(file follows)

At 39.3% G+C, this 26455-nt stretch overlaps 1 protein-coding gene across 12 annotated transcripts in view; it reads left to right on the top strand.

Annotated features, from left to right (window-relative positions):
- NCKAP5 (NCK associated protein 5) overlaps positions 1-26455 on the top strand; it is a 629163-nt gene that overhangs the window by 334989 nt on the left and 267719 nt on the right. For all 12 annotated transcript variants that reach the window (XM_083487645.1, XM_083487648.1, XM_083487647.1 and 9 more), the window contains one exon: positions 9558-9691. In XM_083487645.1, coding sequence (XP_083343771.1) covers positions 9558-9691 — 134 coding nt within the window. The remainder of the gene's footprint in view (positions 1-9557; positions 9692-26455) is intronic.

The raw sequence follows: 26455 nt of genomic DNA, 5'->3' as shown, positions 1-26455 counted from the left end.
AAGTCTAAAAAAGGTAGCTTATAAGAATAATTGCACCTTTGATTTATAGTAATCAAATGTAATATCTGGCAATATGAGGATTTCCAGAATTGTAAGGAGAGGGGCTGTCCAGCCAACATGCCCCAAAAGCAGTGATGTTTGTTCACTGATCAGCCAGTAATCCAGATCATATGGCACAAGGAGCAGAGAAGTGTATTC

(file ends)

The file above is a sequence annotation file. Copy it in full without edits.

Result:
At 39.3% G+C, this 26455-nt stretch overlaps 1 protein-coding gene across 12 annotated transcripts in view; it reads left to right on the top strand.

Annotated features, from left to right (window-relative positions):
- NCKAP5 (NCK associated protein 5) overlaps positions 1-26455 on the top strand; it is a 629163-nt gene that overhangs the window by 334989 nt on the left and 267719 nt on the right. For all 12 annotated transcript variants that reach the window (XM_083487645.1, XM_083487648.1, XM_083487647.1 and 9 more), the window contains one exon: positions 9558-9691. In XM_083487645.1, coding sequence (XP_083343771.1) covers positions 9558-9691 — 134 coding nt within the window. The remainder of the gene's footprint in view (positions 1-9557; positions 9692-26455) is intronic.

The raw sequence follows: 26455 nt of genomic DNA, 5'->3' as shown, positions 1-26455 counted from the left end.
AAGTCTAAAAAAGGTAGCTTATAAGAATAATTGCACCTTTGATTTATAGTAATCAAATGTAATATCTGGCAATATGAGGATTTCCAGAATTGTAAGGAGAGGGGCTGTCCAGCCAACATGCCCCAAAAGCAGTGATGTTTGTTCACTGATCAGCCAGTAATCCAGATCATATGGCACAAGGAGCAGAGAAGTGTATTC